Following her retirement from the Dept. of Veteran Affairs, Alma was appointed as a Mediator by the Allegheny County Court of Common Pleas, where she counseled divorcing parents with children. For 5 years, she served as a private practitioner. Alma is a Board Certified Diplomate in Clinical Social Work.

Alma was initiated into Iota Chapter at the University of Pittsburgh in June 1941. She has been an active member of Alpha Alpha Omega Chapter for many years.

When asked what she would say to young African American women today, Alma stated that she feels lifted when she thinks about the opportunities that young people have, unlike when she was younger. She recalls going to Kaufmann’s to get a job, and the only employment they would offer her, after having earned a college degree, was a bathroom attendant position. She notes that young people need to understand the significance of opportunities and take advantage of them.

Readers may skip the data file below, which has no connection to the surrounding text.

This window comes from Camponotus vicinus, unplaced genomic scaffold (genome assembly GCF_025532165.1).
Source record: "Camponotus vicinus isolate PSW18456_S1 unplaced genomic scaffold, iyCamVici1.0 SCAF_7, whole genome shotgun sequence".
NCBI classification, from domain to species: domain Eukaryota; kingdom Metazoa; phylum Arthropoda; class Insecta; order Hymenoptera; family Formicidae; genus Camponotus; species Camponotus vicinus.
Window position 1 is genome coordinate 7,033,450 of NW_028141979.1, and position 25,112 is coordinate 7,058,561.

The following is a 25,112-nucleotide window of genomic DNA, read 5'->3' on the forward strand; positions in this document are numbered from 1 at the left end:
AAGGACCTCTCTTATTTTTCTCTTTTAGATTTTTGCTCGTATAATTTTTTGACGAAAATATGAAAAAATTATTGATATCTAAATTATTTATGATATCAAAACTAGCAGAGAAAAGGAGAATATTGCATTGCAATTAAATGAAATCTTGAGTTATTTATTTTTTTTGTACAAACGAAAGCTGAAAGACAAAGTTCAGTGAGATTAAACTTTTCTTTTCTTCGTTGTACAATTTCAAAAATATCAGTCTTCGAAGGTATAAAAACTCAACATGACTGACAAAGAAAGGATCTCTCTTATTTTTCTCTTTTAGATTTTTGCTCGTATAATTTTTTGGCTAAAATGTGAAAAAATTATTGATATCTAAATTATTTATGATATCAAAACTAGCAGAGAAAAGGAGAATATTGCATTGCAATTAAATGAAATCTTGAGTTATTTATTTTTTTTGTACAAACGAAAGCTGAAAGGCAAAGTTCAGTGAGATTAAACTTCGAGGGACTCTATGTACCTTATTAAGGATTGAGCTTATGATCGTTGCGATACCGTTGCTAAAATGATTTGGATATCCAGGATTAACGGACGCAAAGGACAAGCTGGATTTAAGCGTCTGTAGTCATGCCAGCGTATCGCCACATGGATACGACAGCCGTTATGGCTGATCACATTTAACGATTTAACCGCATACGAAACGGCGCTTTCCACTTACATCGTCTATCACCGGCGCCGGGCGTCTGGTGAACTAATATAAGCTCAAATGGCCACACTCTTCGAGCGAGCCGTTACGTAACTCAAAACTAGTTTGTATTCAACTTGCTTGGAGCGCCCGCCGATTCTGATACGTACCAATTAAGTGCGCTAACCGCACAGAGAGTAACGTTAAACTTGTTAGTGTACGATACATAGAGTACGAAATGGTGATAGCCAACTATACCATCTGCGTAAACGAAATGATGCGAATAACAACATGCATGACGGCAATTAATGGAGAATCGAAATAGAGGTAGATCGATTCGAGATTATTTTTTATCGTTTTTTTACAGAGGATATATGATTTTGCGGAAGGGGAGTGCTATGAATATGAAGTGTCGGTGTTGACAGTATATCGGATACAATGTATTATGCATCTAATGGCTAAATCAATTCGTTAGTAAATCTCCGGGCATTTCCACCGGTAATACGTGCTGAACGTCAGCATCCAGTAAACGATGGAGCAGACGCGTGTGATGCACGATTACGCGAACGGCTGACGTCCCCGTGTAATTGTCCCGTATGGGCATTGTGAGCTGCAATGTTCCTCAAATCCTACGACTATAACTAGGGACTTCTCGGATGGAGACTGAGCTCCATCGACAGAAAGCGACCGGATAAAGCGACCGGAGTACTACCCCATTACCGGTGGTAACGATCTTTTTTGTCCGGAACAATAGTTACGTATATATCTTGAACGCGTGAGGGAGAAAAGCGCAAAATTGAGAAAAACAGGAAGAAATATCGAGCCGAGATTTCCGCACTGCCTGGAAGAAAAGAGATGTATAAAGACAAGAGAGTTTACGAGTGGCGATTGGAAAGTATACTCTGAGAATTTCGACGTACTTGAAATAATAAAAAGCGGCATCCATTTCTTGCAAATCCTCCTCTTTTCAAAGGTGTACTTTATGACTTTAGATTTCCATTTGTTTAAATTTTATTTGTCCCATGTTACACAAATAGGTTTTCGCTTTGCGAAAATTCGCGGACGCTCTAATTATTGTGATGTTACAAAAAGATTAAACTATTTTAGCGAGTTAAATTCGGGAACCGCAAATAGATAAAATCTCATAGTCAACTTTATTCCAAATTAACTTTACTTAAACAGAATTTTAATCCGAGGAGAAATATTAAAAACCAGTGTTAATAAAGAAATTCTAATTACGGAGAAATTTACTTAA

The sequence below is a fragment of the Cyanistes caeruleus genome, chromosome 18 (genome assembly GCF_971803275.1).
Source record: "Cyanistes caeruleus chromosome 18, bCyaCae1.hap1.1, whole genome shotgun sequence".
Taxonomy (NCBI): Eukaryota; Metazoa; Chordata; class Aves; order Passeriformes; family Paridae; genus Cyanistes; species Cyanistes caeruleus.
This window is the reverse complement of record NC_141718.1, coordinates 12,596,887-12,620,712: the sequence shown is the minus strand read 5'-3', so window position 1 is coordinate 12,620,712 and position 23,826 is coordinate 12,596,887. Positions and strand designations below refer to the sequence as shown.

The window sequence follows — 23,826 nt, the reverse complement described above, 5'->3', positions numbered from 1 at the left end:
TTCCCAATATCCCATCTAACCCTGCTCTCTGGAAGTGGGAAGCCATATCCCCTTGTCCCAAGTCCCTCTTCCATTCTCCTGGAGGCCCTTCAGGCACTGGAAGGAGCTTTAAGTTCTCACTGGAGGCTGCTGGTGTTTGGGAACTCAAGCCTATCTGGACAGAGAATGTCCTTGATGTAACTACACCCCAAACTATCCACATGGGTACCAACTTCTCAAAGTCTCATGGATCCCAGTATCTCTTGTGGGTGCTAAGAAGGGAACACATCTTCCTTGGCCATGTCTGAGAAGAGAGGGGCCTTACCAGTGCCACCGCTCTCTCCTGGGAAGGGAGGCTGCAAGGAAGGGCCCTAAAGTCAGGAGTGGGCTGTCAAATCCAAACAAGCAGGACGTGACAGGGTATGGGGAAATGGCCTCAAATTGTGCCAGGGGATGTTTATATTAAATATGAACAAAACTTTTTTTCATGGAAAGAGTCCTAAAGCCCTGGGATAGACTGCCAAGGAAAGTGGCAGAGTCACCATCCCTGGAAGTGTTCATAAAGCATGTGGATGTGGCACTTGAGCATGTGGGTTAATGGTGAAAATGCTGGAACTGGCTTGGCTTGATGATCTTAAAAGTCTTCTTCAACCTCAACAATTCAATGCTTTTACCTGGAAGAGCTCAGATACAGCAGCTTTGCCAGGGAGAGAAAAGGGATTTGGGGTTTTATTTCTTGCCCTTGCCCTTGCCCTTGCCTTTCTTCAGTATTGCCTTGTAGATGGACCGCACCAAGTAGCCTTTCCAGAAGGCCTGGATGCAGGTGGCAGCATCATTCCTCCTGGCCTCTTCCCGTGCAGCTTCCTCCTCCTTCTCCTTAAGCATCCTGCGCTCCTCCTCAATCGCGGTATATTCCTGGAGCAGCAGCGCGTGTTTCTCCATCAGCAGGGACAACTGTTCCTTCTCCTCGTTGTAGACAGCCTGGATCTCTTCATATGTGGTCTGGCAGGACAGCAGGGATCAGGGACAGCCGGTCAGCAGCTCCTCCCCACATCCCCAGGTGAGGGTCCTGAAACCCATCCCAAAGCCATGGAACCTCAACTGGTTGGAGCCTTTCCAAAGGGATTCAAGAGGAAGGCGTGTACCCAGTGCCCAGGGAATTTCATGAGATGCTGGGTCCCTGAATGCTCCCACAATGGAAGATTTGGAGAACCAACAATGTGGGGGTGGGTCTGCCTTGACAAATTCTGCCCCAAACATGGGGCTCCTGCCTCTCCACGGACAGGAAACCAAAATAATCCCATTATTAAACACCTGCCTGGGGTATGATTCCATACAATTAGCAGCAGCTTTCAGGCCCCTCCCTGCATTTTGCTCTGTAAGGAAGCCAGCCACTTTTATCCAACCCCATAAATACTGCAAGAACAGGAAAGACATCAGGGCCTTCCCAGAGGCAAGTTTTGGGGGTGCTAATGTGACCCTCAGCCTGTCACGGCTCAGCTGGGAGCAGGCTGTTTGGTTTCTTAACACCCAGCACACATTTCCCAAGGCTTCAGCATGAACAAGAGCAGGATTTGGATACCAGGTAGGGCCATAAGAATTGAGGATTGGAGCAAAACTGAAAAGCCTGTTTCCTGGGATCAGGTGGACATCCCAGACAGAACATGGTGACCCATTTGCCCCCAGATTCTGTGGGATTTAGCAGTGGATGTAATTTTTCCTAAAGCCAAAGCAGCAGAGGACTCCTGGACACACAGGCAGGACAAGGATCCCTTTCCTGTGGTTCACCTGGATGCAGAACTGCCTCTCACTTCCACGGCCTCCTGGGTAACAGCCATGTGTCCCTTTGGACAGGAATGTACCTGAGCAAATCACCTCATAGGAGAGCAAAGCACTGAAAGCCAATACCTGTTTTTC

Alma currently lives independently in Squirrel Hill. She is meticulous with her healthy habits in terms of her diet and exercise. She talks about the goodness of healthy unprocessed food and enjoys collards, kale, green beans, green cabbage and sweet and white potatoes. She is the picture of health, and no one, upon meeting her or talking with her, would guess that she will soon be celebrating her 100th birthday.

I normally don’t talk about the client’s finances, but Alma did give me permission to share this story. More than 30 years ago, back when I was preparing tax returns myself, I noticed that Alma could increase her contribution to her retirement account. She was already taking advantage of the employer match, but I suggested that she should also contribute as much of her own money as allowed to her Supplemental Retirement Annuity account. By increasing her contributions all those years ago, Alma significantly changed her retirement picture.

If you ever had the opportunity to speak with Alma, you would understand how truly special she is. She is one of the kindest and sweet women we’ve ever had the pleasure of working with.

We salute you, Alma, and we wish you continued great health for many years.